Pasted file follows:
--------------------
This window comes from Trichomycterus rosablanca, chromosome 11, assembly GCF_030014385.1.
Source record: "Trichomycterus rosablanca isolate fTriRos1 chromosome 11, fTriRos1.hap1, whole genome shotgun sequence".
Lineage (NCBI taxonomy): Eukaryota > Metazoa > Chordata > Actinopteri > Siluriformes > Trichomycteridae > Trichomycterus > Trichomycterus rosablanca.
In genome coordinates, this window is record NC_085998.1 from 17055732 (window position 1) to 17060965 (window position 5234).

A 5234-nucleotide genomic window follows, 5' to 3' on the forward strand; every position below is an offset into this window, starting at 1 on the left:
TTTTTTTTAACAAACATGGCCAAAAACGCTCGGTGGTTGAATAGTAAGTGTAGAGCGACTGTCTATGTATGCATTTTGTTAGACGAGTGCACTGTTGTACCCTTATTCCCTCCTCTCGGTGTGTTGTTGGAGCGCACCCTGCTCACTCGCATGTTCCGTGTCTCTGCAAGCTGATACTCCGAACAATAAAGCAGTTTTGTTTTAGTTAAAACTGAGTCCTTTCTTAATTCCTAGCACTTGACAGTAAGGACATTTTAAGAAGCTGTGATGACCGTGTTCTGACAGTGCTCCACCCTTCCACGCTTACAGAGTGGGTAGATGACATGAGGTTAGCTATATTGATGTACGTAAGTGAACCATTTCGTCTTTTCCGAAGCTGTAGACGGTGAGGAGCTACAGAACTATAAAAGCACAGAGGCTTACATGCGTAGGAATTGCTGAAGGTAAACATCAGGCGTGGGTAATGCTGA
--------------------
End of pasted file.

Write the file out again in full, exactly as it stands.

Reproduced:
This window comes from Trichomycterus rosablanca, chromosome 11, assembly GCF_030014385.1.
Source record: "Trichomycterus rosablanca isolate fTriRos1 chromosome 11, fTriRos1.hap1, whole genome shotgun sequence".
Lineage (NCBI taxonomy): Eukaryota > Metazoa > Chordata > Actinopteri > Siluriformes > Trichomycteridae > Trichomycterus > Trichomycterus rosablanca.
In genome coordinates, this window is record NC_085998.1 from 17055732 (window position 1) to 17060965 (window position 5234).

A 5234-nucleotide genomic window follows, 5' to 3' on the forward strand; every position below is an offset into this window, starting at 1 on the left:
TTTTTTTTAACAAACATGGCCAAAAACGCTCGGTGGTTGAATAGTAAGTGTAGAGCGACTGTCTATGTATGCATTTTGTTAGACGAGTGCACTGTTGTACCCTTATTCCCTCCTCTCGGTGTGTTGTTGGAGCGCACCCTGCTCACTCGCATGTTCCGTGTCTCTGCAAGCTGATACTCCGAACAATAAAGCAGTTTTGTTTTAGTTAAAACTGAGTCCTTTCTTAATTCCTAGCACTTGACAGTAAGGACATTTTAAGAAGCTGTGATGACCGTGTTCTGACAGTGCTCCACCCTTCCACGCTTACAGAGTGGGTAGATGACATGAGGTTAGCTATATTGATGTACGTAAGTGAACCATTTCGTCTTTTCCGAAGCTGTAGACGGTGAGGAGCTACAGAACTATAAAAGCACAGAGGCTTACATGCGTAGGAATTGCTGAAGGTAAACATCAGGCGTGGGTAATGCTGA